Conservation Biology for All

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Navjot S. Sodhi, Paul R. Ehrlich
OUP Oxford, Jan 7, 2010 - Nature - 344 pages
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Conservation Biology for All provides cutting-edge but basic conservation science to a global readership. A series of authoritative chapters have been written by the top names in conservation biology with the principal aim of disseminating cutting-edge conservation knowledge as widely as possible. Important topics such as balancing conversion and human needs, climate change, conservation planning, designing and analyzing conservation research, ecosystem services, endangered species management, extinctions, fire, habitat loss, and invasive species are covered. Numerous textboxes describing additional relevant material or case studies are also included. The global biodiversity crisis is now unstoppable; what can be saved in the developing world will require an educated constituency in both the developing and developed world. Habitat loss is particularly acute in developing countries, which is of special concern because it tends to be these locations where the greatest species diversity and richest centres of endemism are to be found. Sadly, developing world conservation scientists have found it difficult to access an authoritative textbook, which is particularly ironic since it is these countries where the potential benefits of knowledge application are greatest. There is now an urgent need to educate the next generation of scientists in developing countries, so that they are in a better position to protect their natural resources.

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About the author (2010)


Navjot S. Sodhi is currently a Professor of Conservation Ecology at the National University of Singapore. He received his Ph.D. from the University of Saskatchewan (Canada). He has been studying the effects of rain forest loss and degradation on Southeast Asian fauna and flora for over 13 years. He has published over 100 scientific papers in international and regional scientific journals such as Nature, Science, Trends in Ecology and Evolution, Annual Review of Ecology, Conservation Biology, Biological Conservation, and Biodiversity and Conservation. He has written/edited several books/monographs such as Tropical Conservation Biology (2007, Blackwell). He has also spent time at Harvard University as a Bullard Fellow (2001-02) and Hrdy Fellow (2008-09) where he now holds an adjunct position. He currently (or has been) is an Associate Editor/Editor of prestigious journals such as Conservation Biology, Biological Conservation, Animal Conservation, the Auk and Biotropica.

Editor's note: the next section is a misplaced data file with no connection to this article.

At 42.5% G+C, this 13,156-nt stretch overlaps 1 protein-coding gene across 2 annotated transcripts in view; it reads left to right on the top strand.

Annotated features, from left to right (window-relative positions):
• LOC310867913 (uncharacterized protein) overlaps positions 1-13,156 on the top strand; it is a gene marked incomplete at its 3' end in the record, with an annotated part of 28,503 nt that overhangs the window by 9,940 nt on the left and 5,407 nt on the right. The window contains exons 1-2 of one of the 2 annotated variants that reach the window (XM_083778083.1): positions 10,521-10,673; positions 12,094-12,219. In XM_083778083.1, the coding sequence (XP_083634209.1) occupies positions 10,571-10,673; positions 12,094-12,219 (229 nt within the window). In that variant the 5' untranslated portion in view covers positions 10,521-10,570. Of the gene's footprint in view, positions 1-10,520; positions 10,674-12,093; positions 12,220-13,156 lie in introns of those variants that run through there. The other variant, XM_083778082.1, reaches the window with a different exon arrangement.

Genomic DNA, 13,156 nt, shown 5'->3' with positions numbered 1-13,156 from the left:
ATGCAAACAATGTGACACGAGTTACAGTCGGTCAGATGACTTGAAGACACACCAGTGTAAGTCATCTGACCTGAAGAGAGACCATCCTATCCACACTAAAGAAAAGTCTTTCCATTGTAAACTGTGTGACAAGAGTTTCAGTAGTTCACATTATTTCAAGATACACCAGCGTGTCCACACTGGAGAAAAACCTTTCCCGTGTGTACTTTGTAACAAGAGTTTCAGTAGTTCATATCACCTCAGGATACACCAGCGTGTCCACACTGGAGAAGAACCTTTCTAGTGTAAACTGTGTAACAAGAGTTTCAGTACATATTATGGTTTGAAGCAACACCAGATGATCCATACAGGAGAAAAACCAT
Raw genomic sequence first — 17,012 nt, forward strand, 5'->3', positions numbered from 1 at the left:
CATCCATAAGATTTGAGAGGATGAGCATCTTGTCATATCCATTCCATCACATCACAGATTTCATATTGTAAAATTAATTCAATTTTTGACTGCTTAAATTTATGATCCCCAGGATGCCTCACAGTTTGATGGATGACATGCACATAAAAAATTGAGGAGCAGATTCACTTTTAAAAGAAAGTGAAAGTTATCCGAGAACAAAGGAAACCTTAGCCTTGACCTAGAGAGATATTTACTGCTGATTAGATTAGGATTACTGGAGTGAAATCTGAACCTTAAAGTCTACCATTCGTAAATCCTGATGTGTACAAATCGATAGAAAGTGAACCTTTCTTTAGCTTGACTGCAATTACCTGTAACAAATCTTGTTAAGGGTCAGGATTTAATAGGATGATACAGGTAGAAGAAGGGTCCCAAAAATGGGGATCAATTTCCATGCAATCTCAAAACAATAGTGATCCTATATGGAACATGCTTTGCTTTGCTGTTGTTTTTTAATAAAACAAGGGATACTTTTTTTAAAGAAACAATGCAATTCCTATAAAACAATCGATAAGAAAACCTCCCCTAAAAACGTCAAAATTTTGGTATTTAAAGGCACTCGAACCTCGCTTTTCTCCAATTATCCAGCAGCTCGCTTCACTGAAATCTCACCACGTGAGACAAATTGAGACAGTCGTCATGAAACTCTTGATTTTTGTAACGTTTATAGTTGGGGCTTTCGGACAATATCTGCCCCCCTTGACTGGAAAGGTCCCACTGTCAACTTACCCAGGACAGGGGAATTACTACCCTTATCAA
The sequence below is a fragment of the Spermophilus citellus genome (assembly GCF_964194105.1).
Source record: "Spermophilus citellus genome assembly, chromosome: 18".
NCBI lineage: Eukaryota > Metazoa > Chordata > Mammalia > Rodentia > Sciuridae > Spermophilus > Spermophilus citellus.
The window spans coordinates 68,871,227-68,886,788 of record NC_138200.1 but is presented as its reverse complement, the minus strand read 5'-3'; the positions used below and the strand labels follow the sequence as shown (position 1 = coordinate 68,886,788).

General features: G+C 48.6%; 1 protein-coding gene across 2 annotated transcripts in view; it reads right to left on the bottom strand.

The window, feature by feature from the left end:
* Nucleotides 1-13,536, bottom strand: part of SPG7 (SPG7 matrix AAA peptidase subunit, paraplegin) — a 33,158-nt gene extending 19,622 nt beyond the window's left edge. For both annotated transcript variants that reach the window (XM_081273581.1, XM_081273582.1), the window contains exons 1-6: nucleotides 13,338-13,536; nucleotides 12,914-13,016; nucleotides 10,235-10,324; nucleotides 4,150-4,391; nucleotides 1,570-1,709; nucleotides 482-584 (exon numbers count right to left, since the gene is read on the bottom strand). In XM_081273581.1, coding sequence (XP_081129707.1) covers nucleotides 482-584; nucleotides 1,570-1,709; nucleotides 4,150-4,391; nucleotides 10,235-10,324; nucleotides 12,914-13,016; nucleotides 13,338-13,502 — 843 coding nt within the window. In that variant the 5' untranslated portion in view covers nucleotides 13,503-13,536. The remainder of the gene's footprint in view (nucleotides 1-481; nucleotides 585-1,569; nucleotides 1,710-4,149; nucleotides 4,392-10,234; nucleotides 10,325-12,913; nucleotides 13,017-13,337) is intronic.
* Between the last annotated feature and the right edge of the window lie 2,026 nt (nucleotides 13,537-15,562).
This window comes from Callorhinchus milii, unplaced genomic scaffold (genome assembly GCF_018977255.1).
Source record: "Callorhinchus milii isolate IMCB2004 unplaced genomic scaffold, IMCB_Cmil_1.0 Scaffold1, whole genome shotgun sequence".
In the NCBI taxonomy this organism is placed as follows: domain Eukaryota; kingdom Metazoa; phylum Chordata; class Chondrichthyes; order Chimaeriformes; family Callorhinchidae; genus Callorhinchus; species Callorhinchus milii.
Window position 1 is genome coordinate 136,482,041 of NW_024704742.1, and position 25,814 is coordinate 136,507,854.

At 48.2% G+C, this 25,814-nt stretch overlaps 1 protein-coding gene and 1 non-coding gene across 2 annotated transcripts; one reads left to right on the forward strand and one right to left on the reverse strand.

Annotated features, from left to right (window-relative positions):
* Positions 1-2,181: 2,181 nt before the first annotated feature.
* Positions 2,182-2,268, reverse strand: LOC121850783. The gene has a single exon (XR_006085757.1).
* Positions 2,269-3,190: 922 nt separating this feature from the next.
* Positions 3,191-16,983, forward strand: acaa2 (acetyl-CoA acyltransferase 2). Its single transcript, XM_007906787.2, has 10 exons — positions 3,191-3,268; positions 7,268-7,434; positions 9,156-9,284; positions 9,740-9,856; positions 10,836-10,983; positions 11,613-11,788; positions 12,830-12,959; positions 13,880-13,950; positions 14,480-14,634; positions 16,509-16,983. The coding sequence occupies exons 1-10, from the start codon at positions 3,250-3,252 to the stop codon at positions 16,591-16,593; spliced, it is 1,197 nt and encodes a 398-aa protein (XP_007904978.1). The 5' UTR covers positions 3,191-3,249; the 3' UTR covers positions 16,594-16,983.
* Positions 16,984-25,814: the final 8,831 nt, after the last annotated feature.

Paul R. Ehrlich is Bing Professor of Population Studies and professor of biology at Stanford University and a Fellow of the Beijer Institute of Ecological Economics. His research has ranged from the evolution of DDT resistance in fruit flies, the theory of systematics, the dynamics of butterfly populations, and the behaviour of birds and reef fishes to the conservation of mammal populations and human cultural evolution. He is co-founder of the field of coevolution. He is the author or co-author of over 40 books, and some 1000 scientific papers and articles. Ehrlich is a member of the National Academy of Sciences, a fellow of the American Academy of Arts and Sciences and the American Philosophical Society, and past president of the American Institute of Biological Sciences, and a recipient of numerous international honors, including the Crafoord Prize (given by the Royal Swedish Academy as an explicit equivalent of a Nobel in fields where the Nobel is not given) and a MacArthur "genius award".

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